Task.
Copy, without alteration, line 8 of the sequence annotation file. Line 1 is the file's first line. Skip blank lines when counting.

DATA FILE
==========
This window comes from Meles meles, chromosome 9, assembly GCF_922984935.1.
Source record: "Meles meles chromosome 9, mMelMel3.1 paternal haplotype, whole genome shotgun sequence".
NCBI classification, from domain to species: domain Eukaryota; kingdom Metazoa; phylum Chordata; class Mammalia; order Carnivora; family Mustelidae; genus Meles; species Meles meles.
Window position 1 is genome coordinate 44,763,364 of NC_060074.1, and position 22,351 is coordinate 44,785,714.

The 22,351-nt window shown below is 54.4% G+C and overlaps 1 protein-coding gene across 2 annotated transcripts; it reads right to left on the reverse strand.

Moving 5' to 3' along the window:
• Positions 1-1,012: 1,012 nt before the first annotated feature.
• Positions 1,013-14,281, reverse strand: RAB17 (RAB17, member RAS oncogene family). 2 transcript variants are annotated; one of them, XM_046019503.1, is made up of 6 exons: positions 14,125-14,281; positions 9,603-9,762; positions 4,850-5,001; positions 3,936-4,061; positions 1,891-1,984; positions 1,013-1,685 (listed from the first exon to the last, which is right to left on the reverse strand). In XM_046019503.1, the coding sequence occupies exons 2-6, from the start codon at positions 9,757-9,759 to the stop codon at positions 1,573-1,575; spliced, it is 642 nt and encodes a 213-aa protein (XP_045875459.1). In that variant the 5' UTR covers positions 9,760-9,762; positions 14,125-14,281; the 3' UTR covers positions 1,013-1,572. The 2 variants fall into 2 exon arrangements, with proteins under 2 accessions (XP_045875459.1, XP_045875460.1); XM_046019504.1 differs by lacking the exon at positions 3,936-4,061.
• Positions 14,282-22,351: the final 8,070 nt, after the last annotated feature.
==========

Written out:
• Positions 1,013-14,281, reverse strand: RAB17 (RAB17, member RAS oncogene family). 2 transcript variants are annotated; one of them, XM_046019503.1, is made up of 6 exons: positions 14,125-14,281; positions 9,603-9,762; positions 4,850-5,001; positions 3,936-4,061; positions 1,891-1,984; positions 1,013-1,685 (listed from the first exon to the last, which is right to left on the reverse strand). In XM_046019503.1, the coding sequence occupies exons 2-6, from the start codon at positions 9,757-9,759 to the stop codon at positions 1,573-1,575; spliced, it is 642 nt and encodes a 213-aa protein (XP_045875459.1). In that variant the 5' UTR covers positions 9,760-9,762; positions 14,125-14,281; the 3' UTR covers positions 1,013-1,572. The 2 variants fall into 2 exon arrangements, with proteins under 2 accessions (XP_045875459.1, XP_045875460.1); XM_046019504.1 differs by lacking the exon at positions 3,936-4,061.